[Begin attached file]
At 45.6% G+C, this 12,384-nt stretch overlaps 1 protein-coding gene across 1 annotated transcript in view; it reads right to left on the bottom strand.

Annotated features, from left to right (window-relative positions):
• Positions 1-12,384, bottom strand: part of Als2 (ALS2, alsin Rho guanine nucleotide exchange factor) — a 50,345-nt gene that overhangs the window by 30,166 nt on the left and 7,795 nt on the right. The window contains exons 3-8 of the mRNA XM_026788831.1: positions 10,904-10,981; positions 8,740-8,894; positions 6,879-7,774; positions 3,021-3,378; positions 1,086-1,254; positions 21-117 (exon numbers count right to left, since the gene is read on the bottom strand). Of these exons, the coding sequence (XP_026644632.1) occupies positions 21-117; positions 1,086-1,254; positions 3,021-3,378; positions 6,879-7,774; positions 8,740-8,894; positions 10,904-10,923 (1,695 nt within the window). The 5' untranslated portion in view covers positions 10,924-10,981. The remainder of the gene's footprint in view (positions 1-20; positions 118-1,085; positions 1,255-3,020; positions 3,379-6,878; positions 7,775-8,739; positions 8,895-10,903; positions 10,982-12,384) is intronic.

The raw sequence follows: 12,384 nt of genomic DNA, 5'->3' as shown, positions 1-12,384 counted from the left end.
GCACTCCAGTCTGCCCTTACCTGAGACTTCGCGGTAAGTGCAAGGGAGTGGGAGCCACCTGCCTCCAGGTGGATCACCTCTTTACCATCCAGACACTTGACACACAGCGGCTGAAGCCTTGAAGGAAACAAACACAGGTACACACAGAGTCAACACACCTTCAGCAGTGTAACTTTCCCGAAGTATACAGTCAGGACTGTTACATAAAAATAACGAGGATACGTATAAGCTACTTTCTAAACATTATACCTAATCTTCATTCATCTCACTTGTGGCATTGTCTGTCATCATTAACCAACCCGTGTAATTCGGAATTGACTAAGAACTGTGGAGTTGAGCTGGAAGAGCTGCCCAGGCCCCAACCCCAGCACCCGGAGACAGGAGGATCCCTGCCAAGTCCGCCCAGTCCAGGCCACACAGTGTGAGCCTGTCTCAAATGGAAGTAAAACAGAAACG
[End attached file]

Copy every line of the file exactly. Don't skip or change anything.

At 45.6% G+C, this 12,384-nt stretch overlaps 1 protein-coding gene across 1 annotated transcript in view; it reads right to left on the bottom strand.

Annotated features, from left to right (window-relative positions):
• Positions 1-12,384, bottom strand: part of Als2 (ALS2, alsin Rho guanine nucleotide exchange factor) — a 50,345-nt gene that overhangs the window by 30,166 nt on the left and 7,795 nt on the right. The window contains exons 3-8 of the mRNA XM_026788831.1: positions 10,904-10,981; positions 8,740-8,894; positions 6,879-7,774; positions 3,021-3,378; positions 1,086-1,254; positions 21-117 (exon numbers count right to left, since the gene is read on the bottom strand). Of these exons, the coding sequence (XP_026644632.1) occupies positions 21-117; positions 1,086-1,254; positions 3,021-3,378; positions 6,879-7,774; positions 8,740-8,894; positions 10,904-10,923 (1,695 nt within the window). The 5' untranslated portion in view covers positions 10,924-10,981. The remainder of the gene's footprint in view (positions 1-20; positions 118-1,085; positions 1,255-3,020; positions 3,379-6,878; positions 7,775-8,739; positions 8,895-10,903; positions 10,982-12,384) is intronic.

The raw sequence follows: 12,384 nt of genomic DNA, 5'->3' as shown, positions 1-12,384 counted from the left end.
GCACTCCAGTCTGCCCTTACCTGAGACTTCGCGGTAAGTGCAAGGGAGTGGGAGCCACCTGCCTCCAGGTGGATCACCTCTTTACCATCCAGACACTTGACACACAGCGGCTGAAGCCTTGAAGGAAACAAACACAGGTACACACAGAGTCAACACACCTTCAGCAGTGTAACTTTCCCGAAGTATACAGTCAGGACTGTTACATAAAAATAACGAGGATACGTATAAGCTACTTTCTAAACATTATACCTAATCTTCATTCATCTCACTTGTGGCATTGTCTGTCATCATTAACCAACCCGTGTAATTCGGAATTGACTAAGAACTGTGGAGTTGAGCTGGAAGAGCTGCCCAGGCCCCAACCCCAGCACCCGGAGACAGGAGGATCCCTGCCAAGTCCGCCCAGTCCAGGCCACACAGTGTGAGCCTGTCTCAAATGGAAGTAAAACAGAAACG